Newcastle disease (ND), caused by Newcastle disease virus, is an acute, contagious and pathogenic infection of pet, free living and domestic birds. ND is an epidemic disease and it is responsible for high economic losses due to up to 100 % mortality. The control of ND in the intensive commercial poultry farms is largely dependent on prophylactic immunisation using conventional vaccines. The ND V4 vaccine and its derivative ND V4-HR vaccine were selected originally for use in village chickens, due to their immunogenicity, thermostability, transmissibility and ease of administration. The efficacy of V4 and V4HR vaccines have been established in many Asian and African countries in their ability to challenge a wide range of recognised and local velogenic NDV. Therefore, ND V4 was tested for efficacy against B1172 challenge NDV isolated in south Africa in 1993. Twenty-eight one day-old replacement pullets were vaccinated by eye-drop route at 21 and 49 days old. Chickens vaccinated by eye-drop route were left to mingle with the unvaccinated in-contact chickens. At 63 days all chickens including the unvaccinated control group were individually challenged with B1172 NDV. Serological monitoring of NDV antibody response was done using HI and ELISA tests. The ND V4 vaccine induced full protection against B1172 NDV in chickens vaccinated by eye-drop vaccination and in 55 % of chickens vaccinated by the in-contact method. No association was seen between NDV antibody titer at pre-challenge and the ability to withstand B1172 challenge NDV. A fair to good agreement was seen between the HI and ELISA test in monitoring NDV antibody response during the experiment. Although, the ELISA showed a higher sensitivity and specificity than the HI test, further studies are required using this method of comparison.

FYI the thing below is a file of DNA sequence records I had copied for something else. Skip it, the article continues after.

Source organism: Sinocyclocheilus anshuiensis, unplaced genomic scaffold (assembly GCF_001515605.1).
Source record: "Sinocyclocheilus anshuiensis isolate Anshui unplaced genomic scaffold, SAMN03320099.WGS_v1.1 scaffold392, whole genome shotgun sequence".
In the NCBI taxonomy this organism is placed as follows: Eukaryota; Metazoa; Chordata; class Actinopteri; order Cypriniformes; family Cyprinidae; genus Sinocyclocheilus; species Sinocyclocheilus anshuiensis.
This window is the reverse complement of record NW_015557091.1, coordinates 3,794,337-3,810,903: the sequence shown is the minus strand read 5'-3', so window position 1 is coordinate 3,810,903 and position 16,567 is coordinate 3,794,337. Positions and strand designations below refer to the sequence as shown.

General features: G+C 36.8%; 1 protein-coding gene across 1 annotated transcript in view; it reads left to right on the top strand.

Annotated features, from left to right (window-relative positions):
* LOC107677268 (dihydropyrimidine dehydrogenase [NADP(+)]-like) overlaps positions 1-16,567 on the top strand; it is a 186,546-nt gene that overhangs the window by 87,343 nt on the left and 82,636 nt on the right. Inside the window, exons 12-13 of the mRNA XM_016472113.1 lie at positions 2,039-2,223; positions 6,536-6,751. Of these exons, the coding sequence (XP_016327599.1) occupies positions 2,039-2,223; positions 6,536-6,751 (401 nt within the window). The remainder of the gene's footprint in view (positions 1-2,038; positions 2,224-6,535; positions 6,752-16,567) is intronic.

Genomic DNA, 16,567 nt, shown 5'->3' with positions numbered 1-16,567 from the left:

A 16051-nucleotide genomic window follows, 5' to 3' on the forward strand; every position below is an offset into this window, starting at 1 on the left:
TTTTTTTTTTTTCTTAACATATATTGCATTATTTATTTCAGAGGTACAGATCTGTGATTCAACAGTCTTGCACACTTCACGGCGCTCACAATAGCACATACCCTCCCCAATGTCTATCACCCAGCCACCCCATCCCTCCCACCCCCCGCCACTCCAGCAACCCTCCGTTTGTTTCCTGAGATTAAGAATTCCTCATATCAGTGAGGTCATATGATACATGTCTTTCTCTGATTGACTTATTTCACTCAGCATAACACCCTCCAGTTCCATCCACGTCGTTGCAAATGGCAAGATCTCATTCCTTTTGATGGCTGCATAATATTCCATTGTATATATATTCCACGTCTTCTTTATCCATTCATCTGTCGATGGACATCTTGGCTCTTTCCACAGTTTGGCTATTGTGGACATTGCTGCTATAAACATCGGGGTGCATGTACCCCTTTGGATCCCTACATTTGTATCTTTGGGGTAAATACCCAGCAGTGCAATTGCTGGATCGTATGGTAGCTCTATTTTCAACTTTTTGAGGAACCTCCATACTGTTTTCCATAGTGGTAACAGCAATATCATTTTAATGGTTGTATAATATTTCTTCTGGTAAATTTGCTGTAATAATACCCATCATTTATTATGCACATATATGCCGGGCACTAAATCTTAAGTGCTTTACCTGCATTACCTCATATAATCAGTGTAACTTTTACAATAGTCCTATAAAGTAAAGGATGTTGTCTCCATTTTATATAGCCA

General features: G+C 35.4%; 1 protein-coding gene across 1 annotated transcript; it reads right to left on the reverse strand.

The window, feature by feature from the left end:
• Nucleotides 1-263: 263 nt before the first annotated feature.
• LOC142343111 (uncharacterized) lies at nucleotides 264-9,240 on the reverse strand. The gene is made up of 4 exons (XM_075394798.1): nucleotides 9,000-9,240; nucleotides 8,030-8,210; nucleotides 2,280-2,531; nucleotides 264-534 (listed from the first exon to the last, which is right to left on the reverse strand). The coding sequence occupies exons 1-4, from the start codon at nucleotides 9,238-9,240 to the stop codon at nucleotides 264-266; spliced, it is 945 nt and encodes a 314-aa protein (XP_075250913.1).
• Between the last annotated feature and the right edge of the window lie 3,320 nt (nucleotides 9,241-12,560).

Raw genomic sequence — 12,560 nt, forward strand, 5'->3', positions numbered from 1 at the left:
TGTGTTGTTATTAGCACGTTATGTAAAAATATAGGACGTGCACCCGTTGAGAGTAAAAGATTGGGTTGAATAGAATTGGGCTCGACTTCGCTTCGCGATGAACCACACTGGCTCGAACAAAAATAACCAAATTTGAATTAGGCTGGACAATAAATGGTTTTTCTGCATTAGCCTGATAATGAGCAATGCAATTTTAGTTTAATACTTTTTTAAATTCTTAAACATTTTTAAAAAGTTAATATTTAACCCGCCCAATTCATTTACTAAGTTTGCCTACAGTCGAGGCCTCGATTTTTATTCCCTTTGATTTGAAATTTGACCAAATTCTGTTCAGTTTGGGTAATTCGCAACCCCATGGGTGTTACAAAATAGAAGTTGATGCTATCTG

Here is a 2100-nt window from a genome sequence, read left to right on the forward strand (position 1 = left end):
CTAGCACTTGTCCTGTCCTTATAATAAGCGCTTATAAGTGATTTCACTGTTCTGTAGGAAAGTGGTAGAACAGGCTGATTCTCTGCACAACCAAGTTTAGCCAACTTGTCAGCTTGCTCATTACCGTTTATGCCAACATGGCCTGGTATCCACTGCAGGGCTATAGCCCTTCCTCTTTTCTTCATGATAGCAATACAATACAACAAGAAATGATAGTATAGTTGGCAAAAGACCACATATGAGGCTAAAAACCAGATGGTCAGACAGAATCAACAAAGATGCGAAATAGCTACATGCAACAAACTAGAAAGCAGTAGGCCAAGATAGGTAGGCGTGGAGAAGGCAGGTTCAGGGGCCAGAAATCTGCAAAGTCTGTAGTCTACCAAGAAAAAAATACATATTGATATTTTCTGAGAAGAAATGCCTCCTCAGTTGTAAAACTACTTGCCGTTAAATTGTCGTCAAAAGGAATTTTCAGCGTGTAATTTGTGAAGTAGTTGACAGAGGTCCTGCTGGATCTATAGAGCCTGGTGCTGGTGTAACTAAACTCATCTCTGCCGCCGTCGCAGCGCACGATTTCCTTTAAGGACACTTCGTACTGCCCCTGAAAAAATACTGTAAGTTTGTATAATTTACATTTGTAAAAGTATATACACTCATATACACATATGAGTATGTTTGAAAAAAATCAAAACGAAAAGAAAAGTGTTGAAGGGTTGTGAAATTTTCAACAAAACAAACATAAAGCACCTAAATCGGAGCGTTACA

Dissertation (MMed Vet (Poultry diseases))--University of Pretoria, 2002.